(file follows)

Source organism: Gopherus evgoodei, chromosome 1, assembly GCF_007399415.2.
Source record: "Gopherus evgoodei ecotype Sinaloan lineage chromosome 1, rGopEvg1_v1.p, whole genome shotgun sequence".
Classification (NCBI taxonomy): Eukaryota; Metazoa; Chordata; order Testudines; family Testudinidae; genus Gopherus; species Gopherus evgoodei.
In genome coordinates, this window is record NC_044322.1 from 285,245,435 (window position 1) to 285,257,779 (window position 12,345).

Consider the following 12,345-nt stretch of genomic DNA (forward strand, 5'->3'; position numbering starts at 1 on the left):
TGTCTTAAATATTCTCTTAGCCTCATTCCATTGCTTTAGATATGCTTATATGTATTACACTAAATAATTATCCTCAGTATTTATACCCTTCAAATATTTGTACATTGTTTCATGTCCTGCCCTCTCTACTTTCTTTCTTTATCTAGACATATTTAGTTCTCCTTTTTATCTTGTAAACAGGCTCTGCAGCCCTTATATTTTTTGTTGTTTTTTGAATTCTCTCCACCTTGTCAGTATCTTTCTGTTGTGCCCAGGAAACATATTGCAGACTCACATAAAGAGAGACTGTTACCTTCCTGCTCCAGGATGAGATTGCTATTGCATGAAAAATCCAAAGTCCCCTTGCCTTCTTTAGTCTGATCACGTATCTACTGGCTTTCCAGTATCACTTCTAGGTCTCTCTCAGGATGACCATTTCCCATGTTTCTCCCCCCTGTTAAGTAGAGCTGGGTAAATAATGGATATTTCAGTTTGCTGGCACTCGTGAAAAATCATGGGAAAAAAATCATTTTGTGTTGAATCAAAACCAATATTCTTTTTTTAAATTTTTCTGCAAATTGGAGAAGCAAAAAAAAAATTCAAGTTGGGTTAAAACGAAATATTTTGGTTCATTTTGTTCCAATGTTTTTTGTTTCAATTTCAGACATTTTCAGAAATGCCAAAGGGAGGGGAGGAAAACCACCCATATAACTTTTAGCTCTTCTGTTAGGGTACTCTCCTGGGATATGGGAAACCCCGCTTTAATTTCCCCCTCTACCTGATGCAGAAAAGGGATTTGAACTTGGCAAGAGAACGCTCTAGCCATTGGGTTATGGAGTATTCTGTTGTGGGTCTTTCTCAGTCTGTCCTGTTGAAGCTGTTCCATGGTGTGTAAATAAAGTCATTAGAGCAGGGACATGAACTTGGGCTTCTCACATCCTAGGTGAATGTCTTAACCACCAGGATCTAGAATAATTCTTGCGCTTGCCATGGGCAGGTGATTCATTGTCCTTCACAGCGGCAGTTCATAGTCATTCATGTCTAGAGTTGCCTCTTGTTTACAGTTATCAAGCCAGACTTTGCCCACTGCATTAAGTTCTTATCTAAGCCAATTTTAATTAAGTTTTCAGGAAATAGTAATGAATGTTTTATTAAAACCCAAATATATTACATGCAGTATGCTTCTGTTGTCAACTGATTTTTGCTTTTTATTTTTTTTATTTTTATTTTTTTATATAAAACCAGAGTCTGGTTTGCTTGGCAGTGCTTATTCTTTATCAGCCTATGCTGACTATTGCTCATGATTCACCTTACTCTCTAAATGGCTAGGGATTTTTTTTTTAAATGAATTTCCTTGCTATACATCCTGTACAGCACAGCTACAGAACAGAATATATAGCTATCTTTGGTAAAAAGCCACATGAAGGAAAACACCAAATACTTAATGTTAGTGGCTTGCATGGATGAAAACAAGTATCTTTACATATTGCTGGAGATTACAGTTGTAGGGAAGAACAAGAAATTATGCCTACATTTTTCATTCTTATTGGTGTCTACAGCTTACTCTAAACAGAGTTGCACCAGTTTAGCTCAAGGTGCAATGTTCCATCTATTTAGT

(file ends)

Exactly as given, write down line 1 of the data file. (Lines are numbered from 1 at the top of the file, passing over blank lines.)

Source organism: Gopherus evgoodei, chromosome 1, assembly GCF_007399415.2.